In a separate initiative, a student’s novel independent research was published in an international journal. (We particularly enjoyed the letter of congratulations referring to our 18-year-old school student as “Dr”- such achievements, typically PhD level, are indeed rare for sixth formers.)
“We are preparing students for the problem-solving and creative skills needed in workplaces in the future.”
The STEAM tower opened as part of Project Ex Humilibus, a build funded by our owners, the Girls’ Day School Trust, a network of 25 schools nationally. September 2022 will see a new sixth form centre open on the Wimbledon Hill Road side of the site. This will create independent study and common room spaces for the oldest students in the school and providing a hub for the local community as our partnerships work is extended further.
Alongside the sixth form will sit a new auditorium, to enhance performance space for the spoken word as well as music and drama, and a playground in the sky for our Juniors.
A new dining area has brightened the site and reinforces our message about the value of pausing in the school day to relax and eat together with friends, while giving space and time for the over 140 clubs that run weekly. And these clubs are truly co-curricular, thriving and popular, valued next to curriculum time for the opportunities for growth and personal development they bring.
“I want students to look up and out beyond their individual subjects to reflect on the world around them.”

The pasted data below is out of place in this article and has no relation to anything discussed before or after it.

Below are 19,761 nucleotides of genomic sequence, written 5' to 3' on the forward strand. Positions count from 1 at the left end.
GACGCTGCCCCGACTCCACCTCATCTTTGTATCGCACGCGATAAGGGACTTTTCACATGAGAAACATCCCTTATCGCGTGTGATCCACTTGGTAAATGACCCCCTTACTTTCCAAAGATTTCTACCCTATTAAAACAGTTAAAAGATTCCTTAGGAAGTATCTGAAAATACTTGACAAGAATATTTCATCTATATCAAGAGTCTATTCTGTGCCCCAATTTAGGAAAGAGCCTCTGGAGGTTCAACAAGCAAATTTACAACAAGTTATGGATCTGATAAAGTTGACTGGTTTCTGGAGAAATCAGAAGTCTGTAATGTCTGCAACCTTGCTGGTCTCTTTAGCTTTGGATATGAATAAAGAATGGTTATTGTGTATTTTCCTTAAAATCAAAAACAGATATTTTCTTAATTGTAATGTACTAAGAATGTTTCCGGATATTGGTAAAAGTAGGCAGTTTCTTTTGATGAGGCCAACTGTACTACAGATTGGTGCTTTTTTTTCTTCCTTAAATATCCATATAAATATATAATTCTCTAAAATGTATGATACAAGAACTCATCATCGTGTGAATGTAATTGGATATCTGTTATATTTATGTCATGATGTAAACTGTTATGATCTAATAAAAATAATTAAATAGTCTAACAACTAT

As well as STEAM, innovation of the curriculum is seen in our introduction of a non-examined bespoke course on Politics, Philosophy and Economics in Year 10.
“Most students do nine GCSEs– this is because of not despite our being a highly academic school” says Fionnuala Kennedy.
“I want students to look up and out beyond their individual subjects to reflect on the world around them. A world which could do with more bright young women like our Year 13 leavers to shake it up a little.”
“I wouldn’t advise on choosing a school now on the basis of Russell Group or Oxbridge numbers alone.”
With the future in mind, we are building our links with people in industry and seeing our first students head to degree apprenticeships and vocational courses as additional possibilities to more traditional paths.
As Fionnuala Kennedy says to parents at our open events: “I wouldn’t advise on choosing a school now on the basis of Russell Group or Oxbridge numbers alone. There is such an incredible range of courses and institutions, more fluid routes to what are likely to be portfolio careers… Choose a school on the qualities it engenders in its young people: curiosity, creativity and a willingness to work hard, yes, but also, crucially, listening skills, openness and kindness.”
We think Edith Hastings, while maybe putting a stricter emphasis on discipline back in the day, would certainly approve of these qualities and the “have a go” spirit of our community as it looks ahead to its 150th birthday and another 150 years beyond.